Sep 032023
Review: Postcard From The Lushai Brigade
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Review: Postcard From The Lushai Brigade (Songs of Freedom series)
Author: Hannah Lalhlanpuii
Cover Illustration: Samar Bansal
Publication: Duckbill- An imprint of Penguin Random House
Type: Paperback
No. of pages: 216 pages
Age Group: 9 years+ (publisher’s recommendation is 10 years+)

Nestled within the serene expanse of Mizoram’s Lushai Hills, this enthralling historical fiction delves deep into the narrative of the freedom struggle, as seen through the eyes of a young Mizo boy.

Bawiha and his elder brother Kima are nurtured in the embrace of the Lushai hills, where they mature while being enchanted by their grandmother’s tales brimming with magic and sorcery. Their realm overflows with uncomplicated pleasures and extravagant daydreams.

Their mother toils as a housemaid at the bungalow of the British Superintendent, Mr McCall, a fact that their grandmother harbours resentment towards due to her disbelief in the British presence.

However, for Bawiha, the young protagonist of our tale, the British presence doesn’t appear to disturb him or give rise to any prejudice. He even accompanies his mother to aid in tasks at the bungalow and perceives Mrs McCall as a kind person, even though his grandmother disapproves.

The narrative unravels through the evocative prose of the author, who adeptly captures the lifestyle, traditions, and spiritual convictions of the Mizo people. All is harmonious in Bawiha’s world until the momentous occasion when the Japanese invade India, prompting the Lushai tribe to be enlisted in the Indian British army to counter the Japanese onslaught.

Initially captivated by the troops, machinery, and weaponry, Bawiha’s fascination wanes as his benevolent and supportive brother, Kima, enlists in the Indian British Army. The evolution of Bawiha’s perceptions and the ensuing consequences of the invasion becomes the crux of the tale.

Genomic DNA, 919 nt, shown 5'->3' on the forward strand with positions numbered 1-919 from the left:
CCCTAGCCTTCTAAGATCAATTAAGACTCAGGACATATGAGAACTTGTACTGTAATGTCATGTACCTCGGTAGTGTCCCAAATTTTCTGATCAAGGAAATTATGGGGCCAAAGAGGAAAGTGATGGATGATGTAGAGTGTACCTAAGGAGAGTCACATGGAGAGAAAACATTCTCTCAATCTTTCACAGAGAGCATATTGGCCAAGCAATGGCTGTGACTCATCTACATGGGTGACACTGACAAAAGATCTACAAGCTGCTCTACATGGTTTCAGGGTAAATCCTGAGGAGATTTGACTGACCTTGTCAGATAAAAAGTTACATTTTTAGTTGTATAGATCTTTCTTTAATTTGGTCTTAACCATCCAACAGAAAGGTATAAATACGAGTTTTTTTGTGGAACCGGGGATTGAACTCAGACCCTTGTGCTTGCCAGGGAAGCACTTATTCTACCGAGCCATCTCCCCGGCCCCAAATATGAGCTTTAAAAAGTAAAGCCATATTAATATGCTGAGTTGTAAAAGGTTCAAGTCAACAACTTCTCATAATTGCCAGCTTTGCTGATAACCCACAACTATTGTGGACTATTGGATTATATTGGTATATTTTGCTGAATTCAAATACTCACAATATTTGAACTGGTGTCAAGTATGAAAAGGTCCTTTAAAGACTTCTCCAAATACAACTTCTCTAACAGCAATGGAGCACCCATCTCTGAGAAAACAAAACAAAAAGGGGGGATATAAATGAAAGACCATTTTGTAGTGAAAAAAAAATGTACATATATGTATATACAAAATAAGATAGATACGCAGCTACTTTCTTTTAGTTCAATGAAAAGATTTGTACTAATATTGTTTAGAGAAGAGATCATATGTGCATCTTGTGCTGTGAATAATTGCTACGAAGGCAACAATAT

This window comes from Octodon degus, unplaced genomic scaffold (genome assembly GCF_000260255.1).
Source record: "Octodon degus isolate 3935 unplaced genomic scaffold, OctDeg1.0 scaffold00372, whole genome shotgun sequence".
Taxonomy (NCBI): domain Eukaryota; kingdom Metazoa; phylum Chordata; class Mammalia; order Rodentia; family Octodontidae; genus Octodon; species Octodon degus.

The author’s writing is both evocative and poignant. The narrative offers a unique vantage point on the freedom struggle through the lens of a child, rendering it with a sense of freshness, innocence, and unadulterated honesty.

This book is a part of Duckbill’s “Songs of Freedom” series which explores the lives of children across India during the struggle for independence.

Overall, this book offers an exceptional read for young readers, providing insight into the freedom struggle, the Lushai tribe’s way of life, and the strength of sibling bonds. It’s a valuable addition to both home and school libraries and a thoughtful gift choice as well.

You can read the reviews of The Chowpatty Cooking Club and That Year at Manikoil on this website. You can also explore the other newly released books in the Songs of Freedom series here.

When Blackbirds Fly, another book by this author has been reviewed on this website.

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Disclaimer: We got this book as part of #kbcReviewerSquad and we feel happy and privileged to be part of it as we are free to have our opinions and give an honest review of the book.

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